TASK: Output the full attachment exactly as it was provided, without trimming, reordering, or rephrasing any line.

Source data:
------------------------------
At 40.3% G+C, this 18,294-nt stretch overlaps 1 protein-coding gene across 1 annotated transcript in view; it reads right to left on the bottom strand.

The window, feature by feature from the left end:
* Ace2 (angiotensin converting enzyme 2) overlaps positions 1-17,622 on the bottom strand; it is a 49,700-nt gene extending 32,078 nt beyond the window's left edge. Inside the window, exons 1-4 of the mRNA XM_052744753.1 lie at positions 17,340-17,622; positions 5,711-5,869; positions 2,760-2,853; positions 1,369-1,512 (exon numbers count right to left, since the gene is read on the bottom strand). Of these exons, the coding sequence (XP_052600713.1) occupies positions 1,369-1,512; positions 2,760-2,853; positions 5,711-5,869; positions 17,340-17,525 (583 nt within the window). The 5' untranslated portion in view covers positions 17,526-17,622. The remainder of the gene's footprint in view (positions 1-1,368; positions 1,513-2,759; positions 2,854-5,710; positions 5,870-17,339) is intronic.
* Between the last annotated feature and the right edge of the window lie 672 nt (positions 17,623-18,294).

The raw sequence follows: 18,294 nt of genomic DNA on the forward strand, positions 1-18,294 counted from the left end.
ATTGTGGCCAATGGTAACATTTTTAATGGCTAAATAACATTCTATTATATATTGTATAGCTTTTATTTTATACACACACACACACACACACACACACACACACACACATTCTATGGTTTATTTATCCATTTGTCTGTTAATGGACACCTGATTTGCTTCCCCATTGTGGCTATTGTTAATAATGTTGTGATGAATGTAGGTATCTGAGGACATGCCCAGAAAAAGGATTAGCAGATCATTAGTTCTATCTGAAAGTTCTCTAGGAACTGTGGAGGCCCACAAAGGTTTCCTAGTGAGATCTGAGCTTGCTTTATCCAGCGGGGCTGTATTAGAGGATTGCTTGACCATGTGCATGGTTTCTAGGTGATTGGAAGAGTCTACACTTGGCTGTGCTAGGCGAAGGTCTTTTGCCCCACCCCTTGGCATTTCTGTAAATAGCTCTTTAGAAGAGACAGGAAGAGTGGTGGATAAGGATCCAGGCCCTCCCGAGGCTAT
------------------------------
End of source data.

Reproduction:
At 40.3% G+C, this 18,294-nt stretch overlaps 1 protein-coding gene across 1 annotated transcript in view; it reads right to left on the bottom strand.

The window, feature by feature from the left end:
* Ace2 (angiotensin converting enzyme 2) overlaps positions 1-17,622 on the bottom strand; it is a 49,700-nt gene extending 32,078 nt beyond the window's left edge. Inside the window, exons 1-4 of the mRNA XM_052744753.1 lie at positions 17,340-17,622; positions 5,711-5,869; positions 2,760-2,853; positions 1,369-1,512 (exon numbers count right to left, since the gene is read on the bottom strand). Of these exons, the coding sequence (XP_052600713.1) occupies positions 1,369-1,512; positions 2,760-2,853; positions 5,711-5,869; positions 17,340-17,525 (583 nt within the window). The 5' untranslated portion in view covers positions 17,526-17,622. The remainder of the gene's footprint in view (positions 1-1,368; positions 1,513-2,759; positions 2,854-5,710; positions 5,870-17,339) is intronic.
* Between the last annotated feature and the right edge of the window lie 672 nt (positions 17,623-18,294).

The raw sequence follows: 18,294 nt of genomic DNA on the forward strand, positions 1-18,294 counted from the left end.
ATTGTGGCCAATGGTAACATTTTTAATGGCTAAATAACATTCTATTATATATTGTATAGCTTTTATTTTATACACACACACACACACACACACACACACACACACACATTCTATGGTTTATTTATCCATTTGTCTGTTAATGGACACCTGATTTGCTTCCCCATTGTGGCTATTGTTAATAATGTTGTGATGAATGTAGGTATCTGAGGACATGCCCAGAAAAAGGATTAGCAGATCATTAGTTCTATCTGAAAGTTCTCTAGGAACTGTGGAGGCCCACAAAGGTTTCCTAGTGAGATCTGAGCTTGCTTTATCCAGCGGGGCTGTATTAGAGGATTGCTTGACCATGTGCATGGTTTCTAGGTGATTGGAAGAGTCTACACTTGGCTGTGCTAGGCGAAGGTCTTTTGCCCCACCCCTTGGCATTTCTGTAAATAGCTCTTTAGAAGAGACAGGAAGAGTGGTGGATAAGGATCCAGGCCCTCCCGAGGCTAT